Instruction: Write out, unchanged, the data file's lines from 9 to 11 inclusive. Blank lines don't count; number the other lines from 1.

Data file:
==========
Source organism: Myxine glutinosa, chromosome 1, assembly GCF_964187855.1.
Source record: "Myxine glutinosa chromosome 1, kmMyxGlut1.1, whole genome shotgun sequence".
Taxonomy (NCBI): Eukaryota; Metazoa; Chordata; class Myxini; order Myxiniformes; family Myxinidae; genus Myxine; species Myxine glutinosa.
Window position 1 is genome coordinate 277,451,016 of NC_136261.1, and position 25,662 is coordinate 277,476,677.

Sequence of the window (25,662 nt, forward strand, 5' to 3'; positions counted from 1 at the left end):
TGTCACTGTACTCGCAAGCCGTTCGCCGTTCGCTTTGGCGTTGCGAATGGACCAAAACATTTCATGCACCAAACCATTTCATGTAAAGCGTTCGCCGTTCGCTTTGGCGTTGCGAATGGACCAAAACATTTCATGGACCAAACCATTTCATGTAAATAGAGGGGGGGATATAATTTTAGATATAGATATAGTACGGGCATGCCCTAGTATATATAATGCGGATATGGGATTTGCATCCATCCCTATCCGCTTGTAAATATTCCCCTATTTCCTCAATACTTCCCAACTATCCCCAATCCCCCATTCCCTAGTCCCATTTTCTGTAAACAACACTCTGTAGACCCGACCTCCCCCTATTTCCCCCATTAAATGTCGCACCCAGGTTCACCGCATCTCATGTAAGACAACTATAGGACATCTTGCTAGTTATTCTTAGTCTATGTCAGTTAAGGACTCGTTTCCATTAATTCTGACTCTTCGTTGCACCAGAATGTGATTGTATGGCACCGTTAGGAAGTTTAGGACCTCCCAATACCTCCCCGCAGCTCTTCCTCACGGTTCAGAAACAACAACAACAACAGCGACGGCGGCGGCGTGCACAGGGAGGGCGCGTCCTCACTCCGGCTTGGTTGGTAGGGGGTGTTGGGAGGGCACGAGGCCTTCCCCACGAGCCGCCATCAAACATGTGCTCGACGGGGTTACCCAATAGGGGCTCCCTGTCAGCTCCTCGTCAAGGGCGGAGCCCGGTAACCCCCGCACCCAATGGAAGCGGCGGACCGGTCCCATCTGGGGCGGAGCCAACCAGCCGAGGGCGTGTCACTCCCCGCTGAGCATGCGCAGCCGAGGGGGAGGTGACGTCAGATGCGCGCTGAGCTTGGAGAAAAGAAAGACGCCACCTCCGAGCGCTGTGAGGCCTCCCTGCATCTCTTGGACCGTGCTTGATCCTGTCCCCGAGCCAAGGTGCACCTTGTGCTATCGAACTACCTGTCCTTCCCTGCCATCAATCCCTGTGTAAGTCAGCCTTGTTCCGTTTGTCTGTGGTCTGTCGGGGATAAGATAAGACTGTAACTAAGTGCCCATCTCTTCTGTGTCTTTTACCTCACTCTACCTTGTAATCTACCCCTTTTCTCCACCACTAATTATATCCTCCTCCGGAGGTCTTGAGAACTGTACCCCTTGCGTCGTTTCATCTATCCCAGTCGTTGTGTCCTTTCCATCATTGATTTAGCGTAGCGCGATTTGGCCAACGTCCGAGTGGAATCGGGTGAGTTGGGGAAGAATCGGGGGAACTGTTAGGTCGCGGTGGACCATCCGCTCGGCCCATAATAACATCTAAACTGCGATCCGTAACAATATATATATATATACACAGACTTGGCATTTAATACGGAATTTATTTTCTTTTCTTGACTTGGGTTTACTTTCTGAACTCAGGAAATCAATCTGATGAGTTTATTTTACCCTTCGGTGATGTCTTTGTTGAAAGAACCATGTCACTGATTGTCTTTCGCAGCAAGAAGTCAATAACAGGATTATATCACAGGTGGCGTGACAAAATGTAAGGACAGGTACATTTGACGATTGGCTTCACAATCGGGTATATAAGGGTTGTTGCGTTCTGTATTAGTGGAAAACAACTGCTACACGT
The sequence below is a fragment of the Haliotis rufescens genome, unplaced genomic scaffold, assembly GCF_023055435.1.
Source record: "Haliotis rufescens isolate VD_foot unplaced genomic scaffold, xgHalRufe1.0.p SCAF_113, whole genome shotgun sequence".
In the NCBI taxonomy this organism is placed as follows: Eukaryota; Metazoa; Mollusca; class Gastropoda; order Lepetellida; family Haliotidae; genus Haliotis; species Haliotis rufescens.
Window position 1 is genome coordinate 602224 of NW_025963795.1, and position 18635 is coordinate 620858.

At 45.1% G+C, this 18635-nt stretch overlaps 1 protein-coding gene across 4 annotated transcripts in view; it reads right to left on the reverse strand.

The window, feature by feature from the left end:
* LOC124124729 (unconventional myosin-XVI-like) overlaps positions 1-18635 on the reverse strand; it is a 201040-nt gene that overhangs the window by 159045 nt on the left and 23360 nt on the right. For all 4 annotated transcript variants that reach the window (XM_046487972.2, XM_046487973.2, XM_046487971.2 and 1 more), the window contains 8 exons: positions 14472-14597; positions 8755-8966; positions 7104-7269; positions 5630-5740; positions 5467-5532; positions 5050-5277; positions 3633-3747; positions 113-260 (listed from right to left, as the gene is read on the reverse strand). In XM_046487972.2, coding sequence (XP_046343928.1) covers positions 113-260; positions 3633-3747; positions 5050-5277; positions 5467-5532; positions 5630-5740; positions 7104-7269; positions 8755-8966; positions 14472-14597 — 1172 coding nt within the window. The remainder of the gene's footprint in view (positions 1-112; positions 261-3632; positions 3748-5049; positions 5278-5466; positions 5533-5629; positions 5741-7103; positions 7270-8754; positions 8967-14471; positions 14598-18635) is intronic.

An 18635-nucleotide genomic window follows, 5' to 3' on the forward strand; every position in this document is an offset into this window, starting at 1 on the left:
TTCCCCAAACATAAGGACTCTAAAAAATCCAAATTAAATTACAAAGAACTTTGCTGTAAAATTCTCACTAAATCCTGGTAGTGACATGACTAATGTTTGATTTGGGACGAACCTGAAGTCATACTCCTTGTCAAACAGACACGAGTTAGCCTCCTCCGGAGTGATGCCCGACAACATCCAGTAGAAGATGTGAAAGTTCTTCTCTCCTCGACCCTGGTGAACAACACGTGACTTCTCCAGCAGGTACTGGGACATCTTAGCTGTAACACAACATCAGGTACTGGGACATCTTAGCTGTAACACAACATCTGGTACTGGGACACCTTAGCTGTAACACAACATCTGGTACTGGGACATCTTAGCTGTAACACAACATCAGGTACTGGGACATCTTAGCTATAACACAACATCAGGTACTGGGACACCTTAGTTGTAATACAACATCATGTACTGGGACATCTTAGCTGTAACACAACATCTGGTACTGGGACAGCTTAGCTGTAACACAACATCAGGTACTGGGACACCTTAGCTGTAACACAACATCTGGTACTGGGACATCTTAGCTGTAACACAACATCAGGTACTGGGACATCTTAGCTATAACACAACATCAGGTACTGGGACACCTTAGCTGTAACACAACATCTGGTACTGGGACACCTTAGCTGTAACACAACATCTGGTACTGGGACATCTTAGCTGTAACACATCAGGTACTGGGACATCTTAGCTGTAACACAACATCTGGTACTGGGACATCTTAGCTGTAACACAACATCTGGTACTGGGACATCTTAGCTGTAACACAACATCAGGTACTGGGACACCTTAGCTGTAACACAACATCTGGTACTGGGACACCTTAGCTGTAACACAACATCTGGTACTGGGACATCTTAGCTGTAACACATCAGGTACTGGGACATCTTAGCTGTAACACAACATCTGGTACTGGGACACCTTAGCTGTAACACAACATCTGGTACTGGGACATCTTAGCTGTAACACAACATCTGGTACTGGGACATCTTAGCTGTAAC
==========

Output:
In the NCBI taxonomy this organism is placed as follows: Eukaryota; Metazoa; Mollusca; class Gastropoda; order Lepetellida; family Haliotidae; genus Haliotis; species Haliotis rufescens.
Window position 1 is genome coordinate 602224 of NW_025963795.1, and position 18635 is coordinate 620858.

At 45.1% G+C, this 18635-nt stretch overlaps 1 protein-coding gene across 4 annotated transcripts in view; it reads right to left on the reverse strand.